Celebrating Amble’s connection with ship

David Weddle was delighted to show off his Morgan sports car at the Mauretania Day in Amble. Picture by Jane Coltman
David Weddle was delighted to show off his Morgan sports car at the Mauretania Day in Amble. Picture by Jane Coltman

A special day to honour Amble’s connection with the RMS Mauretania was staged earlier this month.

In July 1935, the vessel passed Amble on her final journey to the breakers yard.

A brass band entertains the crowd at the Mauretania Day in Amble. Picture by Jane Coltman

A brass band entertains the crowd at the Mauretania Day in Amble. Picture by Jane Coltman

As she did, the clerk to Amble Urban Council sent the captain a message: ‘Amble to Mauretania. Greetings from Amble, last port in England, to still the finest ship on the seas.’

Back came the reply: ‘Mauretaina to Urban Council, Amble, to the last and kindliest port in England, greetings and thanks. Mauretania.’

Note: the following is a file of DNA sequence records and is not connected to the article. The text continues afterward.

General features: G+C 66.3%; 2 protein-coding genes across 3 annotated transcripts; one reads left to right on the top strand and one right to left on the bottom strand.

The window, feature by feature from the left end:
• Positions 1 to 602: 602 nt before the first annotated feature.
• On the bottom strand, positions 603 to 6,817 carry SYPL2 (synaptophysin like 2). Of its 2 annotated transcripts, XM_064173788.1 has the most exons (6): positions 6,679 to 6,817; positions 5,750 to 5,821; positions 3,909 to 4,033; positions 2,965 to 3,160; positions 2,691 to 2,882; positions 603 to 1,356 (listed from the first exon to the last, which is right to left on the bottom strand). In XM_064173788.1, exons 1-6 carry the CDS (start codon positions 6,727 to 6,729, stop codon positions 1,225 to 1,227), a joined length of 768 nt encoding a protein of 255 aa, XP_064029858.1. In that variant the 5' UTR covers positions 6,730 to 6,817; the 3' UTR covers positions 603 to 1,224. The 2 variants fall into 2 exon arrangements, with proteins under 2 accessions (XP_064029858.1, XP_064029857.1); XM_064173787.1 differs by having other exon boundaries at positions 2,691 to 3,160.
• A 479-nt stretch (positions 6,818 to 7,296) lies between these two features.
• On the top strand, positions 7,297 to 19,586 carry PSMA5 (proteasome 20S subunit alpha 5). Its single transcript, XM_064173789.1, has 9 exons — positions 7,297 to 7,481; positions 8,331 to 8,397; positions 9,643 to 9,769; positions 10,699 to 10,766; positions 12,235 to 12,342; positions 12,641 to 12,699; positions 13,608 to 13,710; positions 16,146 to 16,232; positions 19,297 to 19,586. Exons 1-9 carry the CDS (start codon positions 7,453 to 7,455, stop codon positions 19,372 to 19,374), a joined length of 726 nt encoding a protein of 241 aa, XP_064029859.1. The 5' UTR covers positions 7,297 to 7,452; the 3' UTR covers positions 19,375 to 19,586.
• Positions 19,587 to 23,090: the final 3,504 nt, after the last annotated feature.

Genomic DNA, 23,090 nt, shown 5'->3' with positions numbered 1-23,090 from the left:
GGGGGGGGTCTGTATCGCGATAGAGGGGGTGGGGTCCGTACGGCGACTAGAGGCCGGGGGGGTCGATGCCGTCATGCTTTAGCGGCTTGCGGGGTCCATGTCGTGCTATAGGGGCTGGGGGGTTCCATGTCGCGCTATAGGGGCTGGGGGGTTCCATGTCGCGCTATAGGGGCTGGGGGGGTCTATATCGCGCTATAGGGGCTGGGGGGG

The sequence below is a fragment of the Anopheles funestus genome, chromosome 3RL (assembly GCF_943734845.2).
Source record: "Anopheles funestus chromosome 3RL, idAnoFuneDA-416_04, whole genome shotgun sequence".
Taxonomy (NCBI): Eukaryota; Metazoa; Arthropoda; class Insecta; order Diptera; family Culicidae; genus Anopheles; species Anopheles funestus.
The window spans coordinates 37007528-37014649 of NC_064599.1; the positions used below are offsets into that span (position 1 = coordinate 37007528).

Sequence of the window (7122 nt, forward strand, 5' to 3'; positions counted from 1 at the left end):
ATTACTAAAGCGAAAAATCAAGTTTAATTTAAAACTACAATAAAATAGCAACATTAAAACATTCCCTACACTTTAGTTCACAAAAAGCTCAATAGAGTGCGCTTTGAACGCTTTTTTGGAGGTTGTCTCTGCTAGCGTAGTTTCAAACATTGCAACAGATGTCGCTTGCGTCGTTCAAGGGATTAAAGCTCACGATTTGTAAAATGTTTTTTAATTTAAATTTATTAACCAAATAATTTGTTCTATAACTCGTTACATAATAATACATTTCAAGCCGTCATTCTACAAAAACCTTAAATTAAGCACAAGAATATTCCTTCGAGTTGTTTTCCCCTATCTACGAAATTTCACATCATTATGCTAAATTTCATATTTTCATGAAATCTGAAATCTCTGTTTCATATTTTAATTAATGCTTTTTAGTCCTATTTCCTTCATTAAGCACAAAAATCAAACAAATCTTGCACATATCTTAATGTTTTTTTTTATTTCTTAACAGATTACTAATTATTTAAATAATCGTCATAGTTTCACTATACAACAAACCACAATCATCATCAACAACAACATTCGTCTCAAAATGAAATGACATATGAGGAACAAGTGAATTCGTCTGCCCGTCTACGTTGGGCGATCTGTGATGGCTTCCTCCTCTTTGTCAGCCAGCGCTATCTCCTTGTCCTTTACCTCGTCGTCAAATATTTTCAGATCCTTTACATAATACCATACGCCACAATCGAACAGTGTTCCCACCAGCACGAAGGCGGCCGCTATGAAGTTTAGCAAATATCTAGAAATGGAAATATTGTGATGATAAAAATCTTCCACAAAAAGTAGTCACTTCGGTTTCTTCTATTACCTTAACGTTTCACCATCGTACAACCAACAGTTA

Decades of retelling this story has meant that kindliest has turned into friendliest; which is why Amble is known as The Friendliest Port.

To honour this, the town’s harbour village held a Mauretania Day at the start of July, with a 1930s theme and featuring vintage vehicles, music and random acts of kindliness throughout the day. The event was branded a success.

Launched in 1906, the Mauretania was the world’s largest ship until the completion of RMS Olympic in 1911, as well as the fastest until 1929.